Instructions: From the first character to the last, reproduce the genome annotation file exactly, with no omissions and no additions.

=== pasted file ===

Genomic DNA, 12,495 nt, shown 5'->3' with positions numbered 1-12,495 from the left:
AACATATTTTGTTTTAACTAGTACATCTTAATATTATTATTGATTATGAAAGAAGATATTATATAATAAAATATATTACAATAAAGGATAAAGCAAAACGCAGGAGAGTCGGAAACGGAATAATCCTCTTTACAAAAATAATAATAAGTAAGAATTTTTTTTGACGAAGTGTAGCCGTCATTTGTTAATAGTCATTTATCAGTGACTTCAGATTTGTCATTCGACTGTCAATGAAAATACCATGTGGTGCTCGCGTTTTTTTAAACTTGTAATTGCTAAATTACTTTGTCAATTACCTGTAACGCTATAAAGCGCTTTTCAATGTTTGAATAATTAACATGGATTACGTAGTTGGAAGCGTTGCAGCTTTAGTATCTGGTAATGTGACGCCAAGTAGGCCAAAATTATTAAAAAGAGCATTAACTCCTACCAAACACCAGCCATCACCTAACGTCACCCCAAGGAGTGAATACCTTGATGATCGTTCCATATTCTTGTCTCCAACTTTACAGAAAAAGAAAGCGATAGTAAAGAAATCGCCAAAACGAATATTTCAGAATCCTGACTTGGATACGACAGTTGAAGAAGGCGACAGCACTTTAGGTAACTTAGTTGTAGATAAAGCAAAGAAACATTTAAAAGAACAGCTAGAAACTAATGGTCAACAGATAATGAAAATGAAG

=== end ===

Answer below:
Genomic DNA, 12,495 nt, shown 5'->3' with positions numbered 1-12,495 from the left:
AACATATTTTGTTTTAACTAGTACATCTTAATATTATTATTGATTATGAAAGAAGATATTATATAATAAAATATATTACAATAAAGGATAAAGCAAAACGCAGGAGAGTCGGAAACGGAATAATCCTCTTTACAAAAATAATAATAAGTAAGAATTTTTTTTGACGAAGTGTAGCCGTCATTTGTTAATAGTCATTTATCAGTGACTTCAGATTTGTCATTCGACTGTCAATGAAAATACCATGTGGTGCTCGCGTTTTTTTAAACTTGTAATTGCTAAATTACTTTGTCAATTACCTGTAACGCTATAAAGCGCTTTTCAATGTTTGAATAATTAACATGGATTACGTAGTTGGAAGCGTTGCAGCTTTAGTATCTGGTAATGTGACGCCAAGTAGGCCAAAATTATTAAAAAGAGCATTAACTCCTACCAAACACCAGCCATCACCTAACGTCACCCCAAGGAGTGAATACCTTGATGATCGTTCCATATTCTTGTCTCCAACTTTACAGAAAAAGAAAGCGATAGTAAAGAAATCGCCAAAACGAATATTTCAGAATCCTGACTTGGATACGACAGTTGAAGAAGGCGACAGCACTTTAGGTAACTTAGTTGTAGATAAAGCAAAGAAACATTTAAAAGAACAGCTAGAAACTAATGGTCAACAGATAATGAAAATGAAG